Competitors on Twitter: Evaluate With Your Eyes Wide Open
If you’ve done your listening exercises (monitoring the social landscape through keyword searches) you may have discovered your competition is on Twitter. As a part of your own social media strategy and planning audit, it’s important to evaluate what your competition is doing, how they are connecting with influencers and how quickly they’re advancing on this network.
Working through a competitive intelligence exercise means getting past the obvious and digging into an audit with your eyes wide open. Of course, you’ll immediately check out how many followers your competitors have and the lists where they appear. And, yes, you should review their tweet stream to figure out their approach. You can also scour through their followers to see the influencers they’ve connected with and the level of engagement.
However, here are a few less obvious ways that you can figure out if your competitors are just getting their feet wet or if they are well on their way to a successful social media strategy. With your eyes wide open you should ask these questions about each competitor:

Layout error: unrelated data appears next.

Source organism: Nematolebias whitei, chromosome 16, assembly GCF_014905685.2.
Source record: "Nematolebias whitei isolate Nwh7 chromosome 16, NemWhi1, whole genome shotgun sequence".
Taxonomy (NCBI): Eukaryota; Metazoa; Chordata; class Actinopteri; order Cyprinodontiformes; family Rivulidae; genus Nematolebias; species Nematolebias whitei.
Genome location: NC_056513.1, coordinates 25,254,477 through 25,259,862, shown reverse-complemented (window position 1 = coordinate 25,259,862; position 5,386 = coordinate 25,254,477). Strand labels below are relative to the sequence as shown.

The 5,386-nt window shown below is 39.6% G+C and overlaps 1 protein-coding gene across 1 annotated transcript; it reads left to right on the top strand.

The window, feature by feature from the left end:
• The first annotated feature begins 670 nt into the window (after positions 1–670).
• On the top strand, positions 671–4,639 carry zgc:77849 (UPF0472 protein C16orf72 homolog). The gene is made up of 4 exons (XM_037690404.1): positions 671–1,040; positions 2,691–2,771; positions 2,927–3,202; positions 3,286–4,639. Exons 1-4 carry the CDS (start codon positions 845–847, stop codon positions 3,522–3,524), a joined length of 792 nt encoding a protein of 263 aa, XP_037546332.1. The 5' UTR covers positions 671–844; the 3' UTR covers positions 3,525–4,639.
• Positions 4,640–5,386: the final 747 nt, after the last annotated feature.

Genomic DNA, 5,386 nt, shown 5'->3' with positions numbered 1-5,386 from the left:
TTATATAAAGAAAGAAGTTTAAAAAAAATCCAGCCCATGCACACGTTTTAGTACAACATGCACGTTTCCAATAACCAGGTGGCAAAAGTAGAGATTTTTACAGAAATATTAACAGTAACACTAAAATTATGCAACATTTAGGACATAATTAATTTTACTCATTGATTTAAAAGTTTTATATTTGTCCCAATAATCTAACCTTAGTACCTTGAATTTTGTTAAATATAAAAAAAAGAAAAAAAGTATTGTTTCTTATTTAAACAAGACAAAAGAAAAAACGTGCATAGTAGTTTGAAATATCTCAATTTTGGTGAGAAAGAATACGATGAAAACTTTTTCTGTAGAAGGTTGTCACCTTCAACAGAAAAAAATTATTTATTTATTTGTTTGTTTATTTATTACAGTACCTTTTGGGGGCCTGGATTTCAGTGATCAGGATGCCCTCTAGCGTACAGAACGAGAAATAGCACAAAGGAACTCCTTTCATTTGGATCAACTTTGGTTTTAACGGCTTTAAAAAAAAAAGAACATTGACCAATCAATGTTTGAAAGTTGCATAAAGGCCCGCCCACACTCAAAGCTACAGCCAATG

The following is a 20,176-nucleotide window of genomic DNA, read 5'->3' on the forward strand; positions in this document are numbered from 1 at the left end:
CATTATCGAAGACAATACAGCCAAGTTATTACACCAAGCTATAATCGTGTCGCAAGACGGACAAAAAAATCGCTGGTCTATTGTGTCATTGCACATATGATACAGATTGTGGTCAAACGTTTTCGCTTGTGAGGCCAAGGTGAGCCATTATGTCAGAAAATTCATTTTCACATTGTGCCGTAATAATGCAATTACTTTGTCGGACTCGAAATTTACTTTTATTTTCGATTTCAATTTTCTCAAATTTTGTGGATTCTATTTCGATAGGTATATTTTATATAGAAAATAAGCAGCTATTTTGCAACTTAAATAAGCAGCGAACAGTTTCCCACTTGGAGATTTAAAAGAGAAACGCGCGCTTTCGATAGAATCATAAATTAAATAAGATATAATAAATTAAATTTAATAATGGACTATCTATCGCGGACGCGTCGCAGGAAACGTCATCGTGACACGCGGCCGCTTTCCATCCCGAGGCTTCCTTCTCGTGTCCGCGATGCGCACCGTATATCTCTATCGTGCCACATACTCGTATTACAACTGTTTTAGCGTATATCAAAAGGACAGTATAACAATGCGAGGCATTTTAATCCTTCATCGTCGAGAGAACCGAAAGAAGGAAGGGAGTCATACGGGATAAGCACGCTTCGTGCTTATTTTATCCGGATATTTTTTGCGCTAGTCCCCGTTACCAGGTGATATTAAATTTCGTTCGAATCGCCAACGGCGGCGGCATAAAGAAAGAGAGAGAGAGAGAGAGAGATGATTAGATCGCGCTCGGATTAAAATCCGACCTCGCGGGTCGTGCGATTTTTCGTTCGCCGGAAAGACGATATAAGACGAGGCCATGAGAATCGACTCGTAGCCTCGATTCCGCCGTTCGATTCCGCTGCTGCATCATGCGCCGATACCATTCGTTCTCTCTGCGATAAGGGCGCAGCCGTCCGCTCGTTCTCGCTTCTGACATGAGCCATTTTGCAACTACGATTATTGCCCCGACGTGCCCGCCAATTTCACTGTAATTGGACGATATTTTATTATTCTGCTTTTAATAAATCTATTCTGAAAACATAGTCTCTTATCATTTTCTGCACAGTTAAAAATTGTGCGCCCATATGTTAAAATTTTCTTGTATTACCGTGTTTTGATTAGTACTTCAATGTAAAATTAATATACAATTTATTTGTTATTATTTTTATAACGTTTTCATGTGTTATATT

- Do they have a standard Twitter profile or a customized background? You can tell if a competitor is a beginner or more advanced just by their Twitter background.
- Do they use images in their profile that relate to the brand (logo, product, people)? Images tell you if they are branding their profile(s).
- Does the URL in the profile lead to a dedicated landing page vs. a home page? This is the difference between the competitor that may or may not be closely paying attention to website analytics and driving traffic to specific area of a website.
- When you look at their profiles can you immediately identify what they want to talk about?
- What’s the percentage of their tweets, retweets, and actual conversations (@replies) over a specified time frame?
- What platform(s) are they using? Are they just starting out on Twitter.com or have they advanced to TweetDeck or HootSuite? Using more advanced platforms may translate into filtering information, managing multiple handles and timing daily tweets.